When we get an acute illness like the flu or a cold, we feel sick for a week or two and then get back to our usual lives. This is how illness is “supposed” to go. But what happens when illness doesn’t fit this bill? What do patients with chronic conditions like diabetes or multiple sclerosis, or with persistent symptoms of Lyme disease or long-haul COVID-19, do when they can’t go back to their normal lives? Having suffered from the latter two — tick-borne illnesses that have plagued me for two decades, and a case of COVID-19 that took four months to shake — I’ve learned a few lessons about living with persistent illness.
Reframe your mindset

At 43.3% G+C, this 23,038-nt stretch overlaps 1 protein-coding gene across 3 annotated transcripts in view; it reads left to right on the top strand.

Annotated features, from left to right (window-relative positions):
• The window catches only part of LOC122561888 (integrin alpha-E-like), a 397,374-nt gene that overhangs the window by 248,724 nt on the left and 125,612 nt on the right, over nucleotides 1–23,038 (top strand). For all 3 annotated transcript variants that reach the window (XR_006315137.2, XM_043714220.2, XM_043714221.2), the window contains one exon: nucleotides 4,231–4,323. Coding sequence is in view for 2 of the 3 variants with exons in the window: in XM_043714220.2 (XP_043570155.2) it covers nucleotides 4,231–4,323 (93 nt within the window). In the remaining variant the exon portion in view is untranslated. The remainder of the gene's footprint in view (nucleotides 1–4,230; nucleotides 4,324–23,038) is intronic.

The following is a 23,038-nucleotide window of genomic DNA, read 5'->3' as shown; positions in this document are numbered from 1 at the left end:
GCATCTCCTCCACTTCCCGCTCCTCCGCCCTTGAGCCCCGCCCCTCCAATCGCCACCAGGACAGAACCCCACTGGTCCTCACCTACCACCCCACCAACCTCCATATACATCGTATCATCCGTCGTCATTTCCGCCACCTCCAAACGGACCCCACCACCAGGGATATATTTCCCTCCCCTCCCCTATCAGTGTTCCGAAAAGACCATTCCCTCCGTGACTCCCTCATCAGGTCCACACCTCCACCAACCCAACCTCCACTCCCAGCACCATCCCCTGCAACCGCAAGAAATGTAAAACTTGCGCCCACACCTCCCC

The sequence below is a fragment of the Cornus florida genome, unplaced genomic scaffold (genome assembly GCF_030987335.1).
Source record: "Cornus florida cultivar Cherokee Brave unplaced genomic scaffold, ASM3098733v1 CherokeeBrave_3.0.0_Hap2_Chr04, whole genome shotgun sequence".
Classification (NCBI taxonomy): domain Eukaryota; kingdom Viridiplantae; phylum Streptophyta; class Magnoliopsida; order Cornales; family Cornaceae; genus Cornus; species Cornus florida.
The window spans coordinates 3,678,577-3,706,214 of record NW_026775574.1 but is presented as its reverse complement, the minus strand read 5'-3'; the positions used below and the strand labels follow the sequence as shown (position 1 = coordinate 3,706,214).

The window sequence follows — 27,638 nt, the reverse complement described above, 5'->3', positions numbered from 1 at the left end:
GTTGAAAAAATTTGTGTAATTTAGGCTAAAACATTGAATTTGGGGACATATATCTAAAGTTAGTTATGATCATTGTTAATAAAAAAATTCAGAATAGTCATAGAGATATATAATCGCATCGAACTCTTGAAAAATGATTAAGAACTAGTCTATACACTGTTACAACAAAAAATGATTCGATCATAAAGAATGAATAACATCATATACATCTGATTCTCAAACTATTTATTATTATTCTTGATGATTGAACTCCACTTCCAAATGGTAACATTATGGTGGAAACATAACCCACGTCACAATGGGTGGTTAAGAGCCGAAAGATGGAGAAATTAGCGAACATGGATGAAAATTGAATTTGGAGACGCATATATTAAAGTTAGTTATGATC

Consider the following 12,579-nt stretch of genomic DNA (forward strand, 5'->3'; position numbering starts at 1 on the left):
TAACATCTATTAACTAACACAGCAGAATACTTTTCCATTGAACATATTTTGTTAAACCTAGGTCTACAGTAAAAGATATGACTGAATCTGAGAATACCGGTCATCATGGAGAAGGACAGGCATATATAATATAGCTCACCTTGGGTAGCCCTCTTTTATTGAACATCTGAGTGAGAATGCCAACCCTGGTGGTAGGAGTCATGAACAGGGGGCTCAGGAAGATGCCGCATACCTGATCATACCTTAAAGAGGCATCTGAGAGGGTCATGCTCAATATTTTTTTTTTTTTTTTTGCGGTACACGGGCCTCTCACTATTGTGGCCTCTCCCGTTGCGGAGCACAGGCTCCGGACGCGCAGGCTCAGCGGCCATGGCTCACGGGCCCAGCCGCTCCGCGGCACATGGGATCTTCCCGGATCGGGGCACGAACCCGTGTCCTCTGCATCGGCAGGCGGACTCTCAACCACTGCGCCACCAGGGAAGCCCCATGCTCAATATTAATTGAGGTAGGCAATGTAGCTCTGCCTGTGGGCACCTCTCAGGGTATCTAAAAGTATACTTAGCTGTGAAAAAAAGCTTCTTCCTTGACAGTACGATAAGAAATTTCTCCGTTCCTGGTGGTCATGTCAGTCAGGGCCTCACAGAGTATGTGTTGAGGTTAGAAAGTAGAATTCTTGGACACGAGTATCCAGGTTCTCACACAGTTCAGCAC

The most important — and hardest — lesson I’ve learned is that with debilitating, persistent conditions, there is no going back. I got sick at age 25. I had been working full-time, living an incredibly active lifestyle, burning the candle at both ends. Suddenly, the candle was gone. Bedridden through years of intense treatment, all I could talk about was getting back on track. I even threw a big “back to life” party when I finally achieved remission. Then I went right back to the high-functioning lifestyle I’d always known.
Three months later, I relapsed completely. It took another couple of years of treatment to get well enough to attend graduate school, socialize, exercise, and work. The journey wasn’t linear. I had to pace myself to have more good days than bad. I realized I couldn’t just wipe my hands of my illnesses. These persistent infections were coming with me, and not only did I have to accept them, I had to learn to move forward with them in a way that honored my needs but didn’t let them run my life.